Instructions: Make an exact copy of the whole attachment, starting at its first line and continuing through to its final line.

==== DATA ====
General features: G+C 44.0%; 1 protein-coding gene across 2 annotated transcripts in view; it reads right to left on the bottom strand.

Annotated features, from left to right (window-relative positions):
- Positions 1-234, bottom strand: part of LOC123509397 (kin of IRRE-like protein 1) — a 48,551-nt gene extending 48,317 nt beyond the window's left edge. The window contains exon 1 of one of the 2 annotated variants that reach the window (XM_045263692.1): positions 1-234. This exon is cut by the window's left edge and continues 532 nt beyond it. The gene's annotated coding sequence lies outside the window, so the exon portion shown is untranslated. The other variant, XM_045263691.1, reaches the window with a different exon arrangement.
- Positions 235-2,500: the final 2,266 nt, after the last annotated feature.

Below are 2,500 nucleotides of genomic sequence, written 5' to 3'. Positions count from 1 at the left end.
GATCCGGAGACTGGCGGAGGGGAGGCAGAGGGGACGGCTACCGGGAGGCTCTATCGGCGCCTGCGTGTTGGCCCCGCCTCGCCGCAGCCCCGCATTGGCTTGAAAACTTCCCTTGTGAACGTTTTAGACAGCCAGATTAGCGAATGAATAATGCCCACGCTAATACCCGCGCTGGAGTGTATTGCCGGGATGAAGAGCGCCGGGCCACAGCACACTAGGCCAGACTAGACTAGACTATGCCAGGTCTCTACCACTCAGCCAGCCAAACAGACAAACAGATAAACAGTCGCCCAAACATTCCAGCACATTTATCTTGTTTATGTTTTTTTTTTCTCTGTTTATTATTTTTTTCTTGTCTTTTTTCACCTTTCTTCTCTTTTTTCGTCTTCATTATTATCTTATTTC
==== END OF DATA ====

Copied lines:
General features: G+C 44.0%; 1 protein-coding gene across 2 annotated transcripts in view; it reads right to left on the bottom strand.

Annotated features, from left to right (window-relative positions):
- Positions 1-234, bottom strand: part of LOC123509397 (kin of IRRE-like protein 1) — a 48,551-nt gene extending 48,317 nt beyond the window's left edge. The window contains exon 1 of one of the 2 annotated variants that reach the window (XM_045263692.1): positions 1-234. This exon is cut by the window's left edge and continues 532 nt beyond it. The gene's annotated coding sequence lies outside the window, so the exon portion shown is untranslated. The other variant, XM_045263691.1, reaches the window with a different exon arrangement.
- Positions 235-2,500: the final 2,266 nt, after the last annotated feature.

Below are 2,500 nucleotides of genomic sequence, written 5' to 3'. Positions count from 1 at the left end.
GATCCGGAGACTGGCGGAGGGGAGGCAGAGGGGACGGCTACCGGGAGGCTCTATCGGCGCCTGCGTGTTGGCCCCGCCTCGCCGCAGCCCCGCATTGGCTTGAAAACTTCCCTTGTGAACGTTTTAGACAGCCAGATTAGCGAATGAATAATGCCCACGCTAATACCCGCGCTGGAGTGTATTGCCGGGATGAAGAGCGCCGGGCCACAGCACACTAGGCCAGACTAGACTAGACTATGCCAGGTCTCTACCACTCAGCCAGCCAAACAGACAAACAGATAAACAGTCGCCCAAACATTCCAGCACATTTATCTTGTTTATGTTTTTTTTTTCTCTGTTTATTATTTTTTTCTTGTCTTTTTTCACCTTTCTTCTCTTTTTTCGTCTTCATTATTATCTTATTTC